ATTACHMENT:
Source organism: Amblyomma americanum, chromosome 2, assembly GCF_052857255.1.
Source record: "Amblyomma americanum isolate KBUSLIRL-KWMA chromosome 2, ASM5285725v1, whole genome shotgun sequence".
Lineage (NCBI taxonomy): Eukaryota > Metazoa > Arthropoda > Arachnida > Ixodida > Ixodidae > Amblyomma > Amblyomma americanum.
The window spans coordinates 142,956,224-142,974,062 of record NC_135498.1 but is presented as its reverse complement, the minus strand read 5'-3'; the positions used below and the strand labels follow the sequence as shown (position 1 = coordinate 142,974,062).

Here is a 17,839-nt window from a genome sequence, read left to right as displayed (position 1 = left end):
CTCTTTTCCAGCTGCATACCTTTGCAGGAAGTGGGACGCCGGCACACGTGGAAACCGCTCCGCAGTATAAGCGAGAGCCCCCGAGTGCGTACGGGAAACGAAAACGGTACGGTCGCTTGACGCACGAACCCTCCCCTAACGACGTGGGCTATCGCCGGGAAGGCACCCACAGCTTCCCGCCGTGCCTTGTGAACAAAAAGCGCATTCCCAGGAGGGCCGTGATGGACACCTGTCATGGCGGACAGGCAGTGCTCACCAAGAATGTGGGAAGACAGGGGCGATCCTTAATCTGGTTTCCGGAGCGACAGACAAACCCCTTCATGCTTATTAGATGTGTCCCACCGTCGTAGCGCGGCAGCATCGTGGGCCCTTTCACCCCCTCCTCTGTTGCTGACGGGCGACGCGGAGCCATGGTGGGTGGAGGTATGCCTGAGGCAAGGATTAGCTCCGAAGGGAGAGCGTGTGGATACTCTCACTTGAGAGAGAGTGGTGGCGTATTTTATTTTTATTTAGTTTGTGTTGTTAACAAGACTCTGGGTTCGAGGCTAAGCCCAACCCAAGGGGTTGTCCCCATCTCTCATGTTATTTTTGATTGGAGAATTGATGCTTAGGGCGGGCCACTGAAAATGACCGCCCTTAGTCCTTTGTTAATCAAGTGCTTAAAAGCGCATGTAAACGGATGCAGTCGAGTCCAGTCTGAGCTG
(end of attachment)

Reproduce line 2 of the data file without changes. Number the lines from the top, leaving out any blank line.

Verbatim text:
Source record: "Amblyomma americanum isolate KBUSLIRL-KWMA chromosome 2, ASM5285725v1, whole genome shotgun sequence".